Negotiating an Offer

Normally I talk about a hiring manager making an offer. My advice to hiring managers is:

  1. Determine the candidate’s salary range during the phone screen. That way you know if the candidate is in the ballpark.
  2. Before making an offer ask the question, “What would make you say yes to an offer from us?”
  3. If what the candidate wants is reasonable, make the offer. Make sure this offer is the best offer you can make for this candidate.
  4. If you’ve made your best offer, don’t negotiate further.

This works. But sometimes, the candidate doesn’t feel safe enough to adequately answer the second question. When that happens, or when the hiring manager doesn’t predetermine salary and other requirements, the entire pay package, you’re left negotiating the offer.

Some people have funny ideas about negotiating. They think the person who first mentions a number is the weak one. I don’t buy it. If you’re a hiring manager and you know what value you want for the organization and what you’re willing to pay for that value, you can stand behind your number. Similarly, if you’re a candidate, and you’ve thought about your value to the organization, you can stand behind your number too. So don’t be afraid to answer a salary question ? either of you.

In this economy, it’s possible that money is the only compensation candidates want or companies want to pay. However, that’s unlikely. Certainly in better economies, candidates want more than just money. Some candidates want tuition reimbursement or stock options or specific work hours or specific work experience. All of those things can be negotiated as part of a pay package.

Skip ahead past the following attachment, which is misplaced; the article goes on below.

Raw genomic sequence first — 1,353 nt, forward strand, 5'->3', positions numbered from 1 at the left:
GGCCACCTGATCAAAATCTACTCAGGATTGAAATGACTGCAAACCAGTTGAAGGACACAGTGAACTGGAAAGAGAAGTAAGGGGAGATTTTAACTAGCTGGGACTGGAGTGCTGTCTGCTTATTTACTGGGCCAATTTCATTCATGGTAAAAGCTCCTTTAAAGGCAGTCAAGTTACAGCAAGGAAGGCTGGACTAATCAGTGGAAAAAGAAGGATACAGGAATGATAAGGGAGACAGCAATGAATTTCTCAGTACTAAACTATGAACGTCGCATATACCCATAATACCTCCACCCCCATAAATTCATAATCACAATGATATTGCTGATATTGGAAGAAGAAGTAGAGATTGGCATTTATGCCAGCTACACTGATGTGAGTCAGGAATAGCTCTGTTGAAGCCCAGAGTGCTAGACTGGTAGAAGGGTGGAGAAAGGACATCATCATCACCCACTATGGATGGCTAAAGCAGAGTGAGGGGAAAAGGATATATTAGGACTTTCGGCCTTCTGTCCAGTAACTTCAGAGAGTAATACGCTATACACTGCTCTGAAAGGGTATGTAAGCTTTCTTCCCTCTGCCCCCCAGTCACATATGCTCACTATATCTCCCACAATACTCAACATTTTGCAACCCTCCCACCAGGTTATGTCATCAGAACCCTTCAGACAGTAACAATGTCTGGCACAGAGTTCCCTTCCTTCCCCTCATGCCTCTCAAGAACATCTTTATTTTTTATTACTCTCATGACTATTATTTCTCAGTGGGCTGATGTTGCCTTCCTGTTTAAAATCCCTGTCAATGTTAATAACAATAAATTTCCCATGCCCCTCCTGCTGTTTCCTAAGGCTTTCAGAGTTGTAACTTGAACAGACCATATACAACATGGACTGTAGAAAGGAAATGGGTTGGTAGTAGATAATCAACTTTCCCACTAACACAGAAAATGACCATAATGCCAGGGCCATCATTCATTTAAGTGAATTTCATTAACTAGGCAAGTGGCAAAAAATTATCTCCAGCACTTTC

If you’re a candidate, think hard about what you want as a total pay package. Sometimes in my career, I wanted to know I could complete work by 5:30pm, so I could make it to daycare before it closed. Sometimes, I wanted to know I didn’t have to start until 8:30am so I could work out. Sometimes, I needed part of an afternoon off to complete my Master’s degree work. One of my employees wanted to take the summers off (yes, July and August) every year. He was worth paying for 10 months even though he took two months off each year. Remember, you’re looking for a total pay package.

Hiring managers, if you’re worried about giving people time off without pay or any of the other possibilities, think about why you’re worried. People have lives. You can pay slightly less, if you really think the candidate won’t be giving 100% at work. In my experience, if you and the candidate agree on the value the candidate has as a full time employee, then you can negotiate the fine points of what the candidate wants.If you haven’t read “Getting to Yes” by Fisher, Ury, and Patton, read it. It’s very helpful to understand the principle behind negotiations as opposed to the stands people take in a negotiation.

Thanks to Allen for prompting this blog post.

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